VIZIO is a new player in the streaming media player market, with its Co-Star Stream Player. It’s another Google TV player, but a lower-priced one, at just $99. In addition to Google TV’s online/live TV integration, you get access to Netflix and Amazon Instant Video – but not Hulu. If you really have a jones for the Google TV thing, this is the unit to check out, especially given its relatively affordable price.

Figure 8 VIZIO's Co-Star Stream Player and Google TV remote control

Western Digital WD TV Family

Western Digital is another hard drive manufacturer that’s moved into the streaming media player market. Unlike Seagate, however, Western Digital gets it right with its three-unit family of WD TV boxes.

All of the WD TV boxes feature access to a fairly broad variety of streaming video services, including Netflix, Hulu Plus, CinemaNow, Flixter, SnagFilms, Vudu, and the big sports channels. Only Roku has a bigger selection of programming, and not by much. Equally important, the WD TV live boxes do a better job than do the Roku boxes in playing local content from PCs connected to your home network. It’s a winning combination.

Figure 9 The WD TV Play streaming media box

As to the three boxes, here’s what you get:

  • WD TV Play, $69. This is WD’s newest, lowest-priced unit, with 1080p playback, Wi-Fi and Ethernet connectivity, and both HDMI and composite video connectors.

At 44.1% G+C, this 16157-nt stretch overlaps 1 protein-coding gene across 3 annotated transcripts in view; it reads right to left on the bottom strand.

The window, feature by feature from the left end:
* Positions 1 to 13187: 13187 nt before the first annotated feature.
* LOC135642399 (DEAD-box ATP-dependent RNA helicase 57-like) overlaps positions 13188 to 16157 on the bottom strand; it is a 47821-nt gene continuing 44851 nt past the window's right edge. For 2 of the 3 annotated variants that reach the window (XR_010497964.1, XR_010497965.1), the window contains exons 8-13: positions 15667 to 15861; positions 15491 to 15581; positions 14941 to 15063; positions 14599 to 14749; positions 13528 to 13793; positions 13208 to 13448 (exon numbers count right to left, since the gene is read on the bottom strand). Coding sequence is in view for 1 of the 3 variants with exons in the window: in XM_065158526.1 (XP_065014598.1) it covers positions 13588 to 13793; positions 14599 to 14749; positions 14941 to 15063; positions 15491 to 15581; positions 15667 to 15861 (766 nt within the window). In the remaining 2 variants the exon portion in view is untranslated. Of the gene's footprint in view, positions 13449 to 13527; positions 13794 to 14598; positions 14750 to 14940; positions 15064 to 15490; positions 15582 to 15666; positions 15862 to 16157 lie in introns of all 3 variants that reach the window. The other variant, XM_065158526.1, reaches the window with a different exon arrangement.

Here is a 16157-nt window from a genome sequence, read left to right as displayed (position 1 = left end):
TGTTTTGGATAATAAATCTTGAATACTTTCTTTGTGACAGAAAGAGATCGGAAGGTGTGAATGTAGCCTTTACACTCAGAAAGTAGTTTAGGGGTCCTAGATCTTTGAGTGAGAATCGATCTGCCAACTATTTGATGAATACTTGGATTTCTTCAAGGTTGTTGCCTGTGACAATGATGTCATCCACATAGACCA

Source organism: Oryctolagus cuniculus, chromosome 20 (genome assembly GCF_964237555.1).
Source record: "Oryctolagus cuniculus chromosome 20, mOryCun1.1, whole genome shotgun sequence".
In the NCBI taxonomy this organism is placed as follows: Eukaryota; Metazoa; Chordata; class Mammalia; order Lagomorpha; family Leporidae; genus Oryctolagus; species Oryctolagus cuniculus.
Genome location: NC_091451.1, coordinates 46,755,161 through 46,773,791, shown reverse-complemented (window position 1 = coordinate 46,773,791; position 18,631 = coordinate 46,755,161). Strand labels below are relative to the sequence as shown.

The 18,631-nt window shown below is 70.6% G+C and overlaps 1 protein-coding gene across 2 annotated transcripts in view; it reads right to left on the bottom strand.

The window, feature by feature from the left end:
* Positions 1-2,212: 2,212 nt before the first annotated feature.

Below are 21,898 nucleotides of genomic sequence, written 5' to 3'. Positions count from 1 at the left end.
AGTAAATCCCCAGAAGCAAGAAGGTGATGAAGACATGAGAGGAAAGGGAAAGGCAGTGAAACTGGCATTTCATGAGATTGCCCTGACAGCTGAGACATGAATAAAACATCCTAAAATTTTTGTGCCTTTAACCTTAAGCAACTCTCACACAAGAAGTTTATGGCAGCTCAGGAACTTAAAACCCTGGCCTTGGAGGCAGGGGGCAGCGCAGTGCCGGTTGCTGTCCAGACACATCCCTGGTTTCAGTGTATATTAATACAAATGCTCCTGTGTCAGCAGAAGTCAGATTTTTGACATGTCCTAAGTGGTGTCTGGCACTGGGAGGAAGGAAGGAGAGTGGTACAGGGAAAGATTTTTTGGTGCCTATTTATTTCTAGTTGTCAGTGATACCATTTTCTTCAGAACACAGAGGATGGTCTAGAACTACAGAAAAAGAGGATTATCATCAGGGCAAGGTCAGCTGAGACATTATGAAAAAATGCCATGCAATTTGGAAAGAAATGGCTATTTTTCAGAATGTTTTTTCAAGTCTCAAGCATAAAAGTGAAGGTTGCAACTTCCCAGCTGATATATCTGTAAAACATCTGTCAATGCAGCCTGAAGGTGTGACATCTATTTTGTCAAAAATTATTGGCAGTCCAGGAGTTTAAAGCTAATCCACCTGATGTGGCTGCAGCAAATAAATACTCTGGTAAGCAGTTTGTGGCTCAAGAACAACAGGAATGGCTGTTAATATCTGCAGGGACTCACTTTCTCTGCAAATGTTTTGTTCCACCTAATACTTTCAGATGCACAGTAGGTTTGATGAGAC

• WD TV Live, $99. Adds the ability to play back MPEG-2 videos and DTS audio.
  • WD TV Live Hub, $195. Adds a 1TB hard drive to store your own media files; this lets the Live Hub unit function as a media server for your home network. (There’s also a $260 unit with a 2TB hard drive.)

For most users, the new WD TV  Play unit is the one to get; the additional features on the WD TV Live unit don’t really matter that much.

What’s the Best Streaming Media Box?

When it comes to choosing a streaming media box, it’s hard not to recommend one of the Roku boxes. At $79, the Roku 2 XD gives you full 1080p HD playback and access to just about every streaming video service available. What’s not to like?

I also really like the WD TV Play. You get access to almost as many streaming video services, full 1080p playback, and more connection options (including built-in Ethernet), all for $10 less than the Roku 2 XD.

Similarly, the NeoTV MAX has some appeal. You get a pretty good selection of streaming video sources, 1080p playback, and playback of local media from your home network. You can also play videos (or anything else) from your notebook PC on your TV screen, and you get a nifty little remote with built-in keyboard, for the same price as the WD TV Play.

Finally, if you’re an Apple fanatic, splurge on the $99 Apple TV box. You don’t get quite as many streaming video sources, but you do get almost-perfect integration with all your iTunes media stored on your iPhone or iPad. That may be particularly appealing for serious music lovers who want to use this box for both movies and music. (And photos, too!)